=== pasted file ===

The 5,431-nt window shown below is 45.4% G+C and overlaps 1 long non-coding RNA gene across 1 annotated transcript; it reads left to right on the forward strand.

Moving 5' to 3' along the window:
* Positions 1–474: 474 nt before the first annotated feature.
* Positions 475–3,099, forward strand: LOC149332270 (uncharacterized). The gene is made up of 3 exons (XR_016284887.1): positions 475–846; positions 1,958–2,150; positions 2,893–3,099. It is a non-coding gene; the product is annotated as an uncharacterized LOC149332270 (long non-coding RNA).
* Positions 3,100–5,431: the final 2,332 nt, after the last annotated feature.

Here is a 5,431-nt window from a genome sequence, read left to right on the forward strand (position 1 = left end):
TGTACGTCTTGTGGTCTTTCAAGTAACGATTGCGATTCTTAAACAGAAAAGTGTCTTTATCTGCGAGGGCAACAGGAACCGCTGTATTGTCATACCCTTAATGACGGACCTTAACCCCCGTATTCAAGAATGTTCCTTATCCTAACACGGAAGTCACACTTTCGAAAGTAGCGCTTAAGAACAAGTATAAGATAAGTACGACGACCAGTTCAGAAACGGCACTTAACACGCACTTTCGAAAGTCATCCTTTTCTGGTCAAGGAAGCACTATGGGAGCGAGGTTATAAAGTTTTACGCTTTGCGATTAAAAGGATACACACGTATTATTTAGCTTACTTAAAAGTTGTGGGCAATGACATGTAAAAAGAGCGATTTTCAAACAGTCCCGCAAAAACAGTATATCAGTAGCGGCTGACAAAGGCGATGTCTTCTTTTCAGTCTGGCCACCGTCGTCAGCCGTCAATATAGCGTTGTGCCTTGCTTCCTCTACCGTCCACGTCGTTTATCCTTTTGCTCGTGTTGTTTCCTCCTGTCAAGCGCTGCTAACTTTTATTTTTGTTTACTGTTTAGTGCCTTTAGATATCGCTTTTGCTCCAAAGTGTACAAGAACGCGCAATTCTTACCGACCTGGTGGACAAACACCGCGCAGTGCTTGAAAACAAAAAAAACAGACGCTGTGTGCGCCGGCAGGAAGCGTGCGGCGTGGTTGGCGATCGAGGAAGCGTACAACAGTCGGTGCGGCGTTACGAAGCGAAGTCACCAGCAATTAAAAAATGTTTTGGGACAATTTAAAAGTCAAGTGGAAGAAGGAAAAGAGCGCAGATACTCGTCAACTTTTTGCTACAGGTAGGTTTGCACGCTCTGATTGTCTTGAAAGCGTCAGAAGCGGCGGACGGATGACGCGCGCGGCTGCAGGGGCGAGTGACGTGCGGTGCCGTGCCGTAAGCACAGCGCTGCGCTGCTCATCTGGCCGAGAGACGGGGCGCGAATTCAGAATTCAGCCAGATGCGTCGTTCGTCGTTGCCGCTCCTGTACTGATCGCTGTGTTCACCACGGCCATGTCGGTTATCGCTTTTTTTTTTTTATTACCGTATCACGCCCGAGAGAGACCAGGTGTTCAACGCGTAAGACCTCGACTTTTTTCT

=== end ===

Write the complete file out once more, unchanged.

The 5,431-nt window shown below is 45.4% G+C and overlaps 1 long non-coding RNA gene across 1 annotated transcript; it reads left to right on the forward strand.

Moving 5' to 3' along the window:
* Positions 1–474: 474 nt before the first annotated feature.
* Positions 475–3,099, forward strand: LOC149332270 (uncharacterized). The gene is made up of 3 exons (XR_016284887.1): positions 475–846; positions 1,958–2,150; positions 2,893–3,099. It is a non-coding gene; the product is annotated as an uncharacterized LOC149332270 (long non-coding RNA).
* Positions 3,100–5,431: the final 2,332 nt, after the last annotated feature.

Here is a 5,431-nt window from a genome sequence, read left to right on the forward strand (position 1 = left end):
TGTACGTCTTGTGGTCTTTCAAGTAACGATTGCGATTCTTAAACAGAAAAGTGTCTTTATCTGCGAGGGCAACAGGAACCGCTGTATTGTCATACCCTTAATGACGGACCTTAACCCCCGTATTCAAGAATGTTCCTTATCCTAACACGGAAGTCACACTTTCGAAAGTAGCGCTTAAGAACAAGTATAAGATAAGTACGACGACCAGTTCAGAAACGGCACTTAACACGCACTTTCGAAAGTCATCCTTTTCTGGTCAAGGAAGCACTATGGGAGCGAGGTTATAAAGTTTTACGCTTTGCGATTAAAAGGATACACACGTATTATTTAGCTTACTTAAAAGTTGTGGGCAATGACATGTAAAAAGAGCGATTTTCAAACAGTCCCGCAAAAACAGTATATCAGTAGCGGCTGACAAAGGCGATGTCTTCTTTTCAGTCTGGCCACCGTCGTCAGCCGTCAATATAGCGTTGTGCCTTGCTTCCTCTACCGTCCACGTCGTTTATCCTTTTGCTCGTGTTGTTTCCTCCTGTCAAGCGCTGCTAACTTTTATTTTTGTTTACTGTTTAGTGCCTTTAGATATCGCTTTTGCTCCAAAGTGTACAAGAACGCGCAATTCTTACCGACCTGGTGGACAAACACCGCGCAGTGCTTGAAAACAAAAAAAACAGACGCTGTGTGCGCCGGCAGGAAGCGTGCGGCGTGGTTGGCGATCGAGGAAGCGTACAACAGTCGGTGCGGCGTTACGAAGCGAAGTCACCAGCAATTAAAAAATGTTTTGGGACAATTTAAAAGTCAAGTGGAAGAAGGAAAAGAGCGCAGATACTCGTCAACTTTTTGCTACAGGTAGGTTTGCACGCTCTGATTGTCTTGAAAGCGTCAGAAGCGGCGGACGGATGACGCGCGCGGCTGCAGGGGCGAGTGACGTGCGGTGCCGTGCCGTAAGCACAGCGCTGCGCTGCTCATCTGGCCGAGAGACGGGGCGCGAATTCAGAATTCAGCCAGATGCGTCGTTCGTCGTTGCCGCTCCTGTACTGATCGCTGTGTTCACCACGGCCATGTCGGTTATCGCTTTTTTTTTTTTATTACCGTATCACGCCCGAGAGAGACCAGGTGTTCAACGCGTAAGACCTCGACTTTTTTCT